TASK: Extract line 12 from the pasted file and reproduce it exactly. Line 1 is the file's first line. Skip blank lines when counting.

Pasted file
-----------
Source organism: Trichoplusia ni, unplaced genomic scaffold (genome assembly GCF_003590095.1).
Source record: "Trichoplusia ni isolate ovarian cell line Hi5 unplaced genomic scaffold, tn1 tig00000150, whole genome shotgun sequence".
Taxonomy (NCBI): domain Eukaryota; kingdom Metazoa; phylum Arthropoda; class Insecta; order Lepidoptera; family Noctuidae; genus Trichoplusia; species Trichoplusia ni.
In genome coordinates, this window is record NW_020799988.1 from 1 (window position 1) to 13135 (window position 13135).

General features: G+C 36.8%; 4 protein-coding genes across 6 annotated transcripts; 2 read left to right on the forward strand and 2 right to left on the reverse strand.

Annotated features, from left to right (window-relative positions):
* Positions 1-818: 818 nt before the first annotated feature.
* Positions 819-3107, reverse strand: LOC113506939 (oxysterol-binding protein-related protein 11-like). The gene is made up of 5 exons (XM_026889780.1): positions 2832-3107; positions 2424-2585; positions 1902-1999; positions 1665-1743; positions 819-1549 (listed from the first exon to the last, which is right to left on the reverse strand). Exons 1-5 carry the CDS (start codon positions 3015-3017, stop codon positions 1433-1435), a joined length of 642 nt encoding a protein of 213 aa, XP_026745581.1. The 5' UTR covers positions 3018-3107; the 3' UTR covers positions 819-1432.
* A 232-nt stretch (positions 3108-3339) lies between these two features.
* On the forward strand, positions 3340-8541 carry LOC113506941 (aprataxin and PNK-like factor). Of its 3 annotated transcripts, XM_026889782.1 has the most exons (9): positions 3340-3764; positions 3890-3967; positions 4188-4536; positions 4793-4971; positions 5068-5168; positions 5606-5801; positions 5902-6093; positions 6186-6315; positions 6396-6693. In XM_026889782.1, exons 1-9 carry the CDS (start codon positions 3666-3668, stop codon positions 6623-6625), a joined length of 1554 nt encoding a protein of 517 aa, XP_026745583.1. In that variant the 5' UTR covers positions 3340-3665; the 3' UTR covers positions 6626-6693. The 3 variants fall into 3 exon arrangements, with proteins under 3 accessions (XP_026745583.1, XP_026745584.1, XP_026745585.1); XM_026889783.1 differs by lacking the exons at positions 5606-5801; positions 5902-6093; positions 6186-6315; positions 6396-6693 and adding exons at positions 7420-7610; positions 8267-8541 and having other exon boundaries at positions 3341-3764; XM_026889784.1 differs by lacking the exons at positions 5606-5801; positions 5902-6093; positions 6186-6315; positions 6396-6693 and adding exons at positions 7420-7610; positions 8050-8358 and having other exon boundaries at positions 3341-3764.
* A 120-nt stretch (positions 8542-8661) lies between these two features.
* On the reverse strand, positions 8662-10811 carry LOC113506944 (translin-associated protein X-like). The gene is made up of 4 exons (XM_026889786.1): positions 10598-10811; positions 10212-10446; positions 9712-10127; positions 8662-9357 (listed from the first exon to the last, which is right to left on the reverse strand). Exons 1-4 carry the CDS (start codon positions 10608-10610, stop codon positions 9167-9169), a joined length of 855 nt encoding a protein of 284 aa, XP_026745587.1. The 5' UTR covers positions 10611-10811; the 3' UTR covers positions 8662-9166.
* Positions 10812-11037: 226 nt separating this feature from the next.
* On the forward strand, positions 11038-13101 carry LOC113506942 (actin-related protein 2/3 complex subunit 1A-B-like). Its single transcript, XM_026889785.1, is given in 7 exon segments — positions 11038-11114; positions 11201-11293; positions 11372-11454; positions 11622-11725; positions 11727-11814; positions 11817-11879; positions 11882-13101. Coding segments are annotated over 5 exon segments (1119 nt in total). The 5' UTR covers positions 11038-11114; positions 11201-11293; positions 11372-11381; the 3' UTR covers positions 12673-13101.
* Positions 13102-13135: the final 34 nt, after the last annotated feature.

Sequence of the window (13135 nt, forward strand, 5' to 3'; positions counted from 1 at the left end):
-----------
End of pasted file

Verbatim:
* On the reverse strand, positions 8662-10811 carry LOC113506944 (translin-associated protein X-like). The gene is made up of 4 exons (XM_026889786.1): positions 10598-10811; positions 10212-10446; positions 9712-10127; positions 8662-9357 (listed from the first exon to the last, which is right to left on the reverse strand). Exons 1-4 carry the CDS (start codon positions 10608-10610, stop codon positions 9167-9169), a joined length of 855 nt encoding a protein of 284 aa, XP_026745587.1. The 5' UTR covers positions 10611-10811; the 3' UTR covers positions 8662-9166.